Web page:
Earlier scientists tried with electroconvulsive therapy, DBS and vagal nerve stimulation. Using electrodes to trigger an electric impulse in neurones was gr8 but it stimulates thousands of neurones together which contains both excitatory and inhibitatory neurones. This limited the use of electrodes in treating medical disorders as stimulating the right ones may cause stimulation of the wrong ones resulting in side effects such as memory loss!

The effects of DBS is sometimes funny and sad!.....it may sometimes electrify patients funny bones and make them laugh uncontrollably! and in other cases to weep!

I havent understood the vagal nerve stimulation thing...and is the STN part of hypothalamus?

Scientists now found membrane protein that respond to light! Engineering animals with these proteins can help scientists control individual neurones.

ChR2 from algae used to detect sunlight, is sensitive to blue light.
NpHR from desert-dwelling microbes are sensitive to yellow light and does the exact opposite of ChR2.
Engineering worm with both of them brings our dancing worm which dances with flashes of blue and yellow light.........lovely!!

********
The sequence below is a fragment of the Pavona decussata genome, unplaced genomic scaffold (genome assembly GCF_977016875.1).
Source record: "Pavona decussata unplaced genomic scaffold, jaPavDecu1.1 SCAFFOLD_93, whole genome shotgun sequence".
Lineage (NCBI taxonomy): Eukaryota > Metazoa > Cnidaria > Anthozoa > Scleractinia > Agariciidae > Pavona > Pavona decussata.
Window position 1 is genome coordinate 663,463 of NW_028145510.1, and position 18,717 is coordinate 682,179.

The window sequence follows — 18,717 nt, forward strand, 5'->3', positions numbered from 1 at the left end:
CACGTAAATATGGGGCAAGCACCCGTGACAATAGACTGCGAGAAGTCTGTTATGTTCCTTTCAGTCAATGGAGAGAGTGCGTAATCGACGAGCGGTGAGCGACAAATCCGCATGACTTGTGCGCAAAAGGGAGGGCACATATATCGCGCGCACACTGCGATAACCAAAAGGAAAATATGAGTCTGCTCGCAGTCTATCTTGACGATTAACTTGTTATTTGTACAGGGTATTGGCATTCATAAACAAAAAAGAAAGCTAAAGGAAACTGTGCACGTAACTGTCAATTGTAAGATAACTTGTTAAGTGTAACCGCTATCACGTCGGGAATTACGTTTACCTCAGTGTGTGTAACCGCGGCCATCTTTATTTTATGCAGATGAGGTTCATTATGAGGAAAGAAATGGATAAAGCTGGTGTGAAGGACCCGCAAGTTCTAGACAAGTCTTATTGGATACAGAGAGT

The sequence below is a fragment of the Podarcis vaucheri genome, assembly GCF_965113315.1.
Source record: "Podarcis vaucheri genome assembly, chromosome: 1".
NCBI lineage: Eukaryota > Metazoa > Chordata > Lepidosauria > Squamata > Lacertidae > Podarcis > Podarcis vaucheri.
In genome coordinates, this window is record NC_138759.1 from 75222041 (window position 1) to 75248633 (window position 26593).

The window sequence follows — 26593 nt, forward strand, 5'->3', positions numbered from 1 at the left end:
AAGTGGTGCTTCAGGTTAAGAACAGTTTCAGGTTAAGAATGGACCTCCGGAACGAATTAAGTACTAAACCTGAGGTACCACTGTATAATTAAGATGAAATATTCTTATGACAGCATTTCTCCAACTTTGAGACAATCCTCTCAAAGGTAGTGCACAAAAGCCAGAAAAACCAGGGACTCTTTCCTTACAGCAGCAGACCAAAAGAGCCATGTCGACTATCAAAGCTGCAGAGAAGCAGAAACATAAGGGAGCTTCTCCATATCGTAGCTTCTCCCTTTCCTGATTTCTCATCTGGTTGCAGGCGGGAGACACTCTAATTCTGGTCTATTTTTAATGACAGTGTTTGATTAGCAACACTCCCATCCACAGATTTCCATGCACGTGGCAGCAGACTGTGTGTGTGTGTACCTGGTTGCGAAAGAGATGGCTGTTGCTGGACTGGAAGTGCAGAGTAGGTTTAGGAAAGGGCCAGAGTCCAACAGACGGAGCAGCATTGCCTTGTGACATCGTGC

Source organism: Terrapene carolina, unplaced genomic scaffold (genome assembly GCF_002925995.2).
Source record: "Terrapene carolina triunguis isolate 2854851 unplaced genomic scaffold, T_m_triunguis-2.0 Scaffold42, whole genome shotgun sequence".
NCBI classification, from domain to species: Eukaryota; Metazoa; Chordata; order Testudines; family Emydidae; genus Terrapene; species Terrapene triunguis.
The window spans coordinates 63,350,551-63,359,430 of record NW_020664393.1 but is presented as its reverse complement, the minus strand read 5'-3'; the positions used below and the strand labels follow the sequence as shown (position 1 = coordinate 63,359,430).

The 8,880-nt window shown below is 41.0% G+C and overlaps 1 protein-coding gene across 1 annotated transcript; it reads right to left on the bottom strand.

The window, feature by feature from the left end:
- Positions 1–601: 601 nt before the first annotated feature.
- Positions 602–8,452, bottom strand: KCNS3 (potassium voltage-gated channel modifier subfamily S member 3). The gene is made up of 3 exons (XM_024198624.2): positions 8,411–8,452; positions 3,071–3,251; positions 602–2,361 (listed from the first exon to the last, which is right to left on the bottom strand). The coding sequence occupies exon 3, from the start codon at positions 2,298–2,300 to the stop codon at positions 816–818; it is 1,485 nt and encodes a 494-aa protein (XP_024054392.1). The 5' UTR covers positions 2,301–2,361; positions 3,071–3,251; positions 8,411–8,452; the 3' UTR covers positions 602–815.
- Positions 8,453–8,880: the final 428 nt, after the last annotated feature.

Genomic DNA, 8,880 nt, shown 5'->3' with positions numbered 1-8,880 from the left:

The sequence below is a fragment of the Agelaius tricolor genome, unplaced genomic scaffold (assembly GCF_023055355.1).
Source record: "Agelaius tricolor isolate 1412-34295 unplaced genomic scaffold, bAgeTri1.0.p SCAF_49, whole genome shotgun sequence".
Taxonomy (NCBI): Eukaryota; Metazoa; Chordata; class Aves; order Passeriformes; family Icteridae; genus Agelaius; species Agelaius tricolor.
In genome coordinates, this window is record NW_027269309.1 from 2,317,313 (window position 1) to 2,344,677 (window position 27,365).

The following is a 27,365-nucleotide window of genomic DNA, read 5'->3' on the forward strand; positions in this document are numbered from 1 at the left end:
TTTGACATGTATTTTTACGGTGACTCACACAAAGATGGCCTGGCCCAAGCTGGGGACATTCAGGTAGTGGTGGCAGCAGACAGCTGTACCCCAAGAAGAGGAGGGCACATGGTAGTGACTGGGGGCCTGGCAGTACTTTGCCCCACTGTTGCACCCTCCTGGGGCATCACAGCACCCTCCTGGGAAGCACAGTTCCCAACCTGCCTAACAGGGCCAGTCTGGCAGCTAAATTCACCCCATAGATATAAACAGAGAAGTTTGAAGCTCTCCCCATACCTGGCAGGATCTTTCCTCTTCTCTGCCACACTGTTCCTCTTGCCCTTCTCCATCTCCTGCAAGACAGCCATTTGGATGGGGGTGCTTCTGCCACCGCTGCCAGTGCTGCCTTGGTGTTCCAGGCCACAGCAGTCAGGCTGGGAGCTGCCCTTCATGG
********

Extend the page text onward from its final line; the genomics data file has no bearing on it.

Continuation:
9. (Original post by shuvo_roy)
Is the STN part of hypothalamus?
:
Its part of the Basal Ganglia, which is basically a big old load of grey matter right in the centre of the brain. It isn't actually part of the hypothalamus, but its strongly associated with the thalamus, hypothalamus and cerebral cortex.
10. We may be asked to suggest why the worm dances.
> photoreceptors (maybe mechanism similar to rod cells and rhodopsin)
> nerve impulses
> synpases
> muscle contraction
11. (Original post by JoshFlack)
Its part of the Basal Ganglia, which is basically a big old load of grey matter right in the centre of the brain. It isn't actually part of the hypothalamus, but its strongly associated with the thalamus, hypothalamus and cerebral cortex.